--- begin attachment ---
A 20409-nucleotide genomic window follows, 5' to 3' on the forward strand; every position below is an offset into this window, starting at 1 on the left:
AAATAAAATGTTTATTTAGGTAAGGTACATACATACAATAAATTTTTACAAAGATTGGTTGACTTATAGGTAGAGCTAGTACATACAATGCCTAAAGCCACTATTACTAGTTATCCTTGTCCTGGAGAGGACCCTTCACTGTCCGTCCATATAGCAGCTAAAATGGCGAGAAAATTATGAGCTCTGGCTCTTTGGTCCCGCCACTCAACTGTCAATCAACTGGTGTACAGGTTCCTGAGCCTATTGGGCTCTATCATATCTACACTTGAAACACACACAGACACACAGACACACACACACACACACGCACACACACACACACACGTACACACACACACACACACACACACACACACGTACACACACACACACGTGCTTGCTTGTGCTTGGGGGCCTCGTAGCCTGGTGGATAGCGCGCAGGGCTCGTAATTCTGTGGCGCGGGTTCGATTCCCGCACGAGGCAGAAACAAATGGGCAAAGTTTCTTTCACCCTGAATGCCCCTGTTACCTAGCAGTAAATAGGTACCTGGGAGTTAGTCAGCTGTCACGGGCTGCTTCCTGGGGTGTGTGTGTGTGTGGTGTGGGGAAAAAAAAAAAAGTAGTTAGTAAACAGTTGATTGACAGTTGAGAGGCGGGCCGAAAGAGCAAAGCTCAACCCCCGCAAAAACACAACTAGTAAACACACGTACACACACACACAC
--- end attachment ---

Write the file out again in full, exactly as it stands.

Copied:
A 20409-nucleotide genomic window follows, 5' to 3' on the forward strand; every position below is an offset into this window, starting at 1 on the left:
AAATAAAATGTTTATTTAGGTAAGGTACATACATACAATAAATTTTTACAAAGATTGGTTGACTTATAGGTAGAGCTAGTACATACAATGCCTAAAGCCACTATTACTAGTTATCCTTGTCCTGGAGAGGACCCTTCACTGTCCGTCCATATAGCAGCTAAAATGGCGAGAAAATTATGAGCTCTGGCTCTTTGGTCCCGCCACTCAACTGTCAATCAACTGGTGTACAGGTTCCTGAGCCTATTGGGCTCTATCATATCTACACTTGAAACACACACAGACACACAGACACACACACACACACACGCACACACACACACACACGTACACACACACACACACACACACACACACACGTACACACACACACACGTGCTTGCTTGTGCTTGGGGGCCTCGTAGCCTGGTGGATAGCGCGCAGGGCTCGTAATTCTGTGGCGCGGGTTCGATTCCCGCACGAGGCAGAAACAAATGGGCAAAGTTTCTTTCACCCTGAATGCCCCTGTTACCTAGCAGTAAATAGGTACCTGGGAGTTAGTCAGCTGTCACGGGCTGCTTCCTGGGGTGTGTGTGTGTGTGGTGTGGGGAAAAAAAAAAAAGTAGTTAGTAAACAGTTGATTGACAGTTGAGAGGCGGGCCGAAAGAGCAAAGCTCAACCCCCGCAAAAACACAACTAGTAAACACACGTACACACACACACAC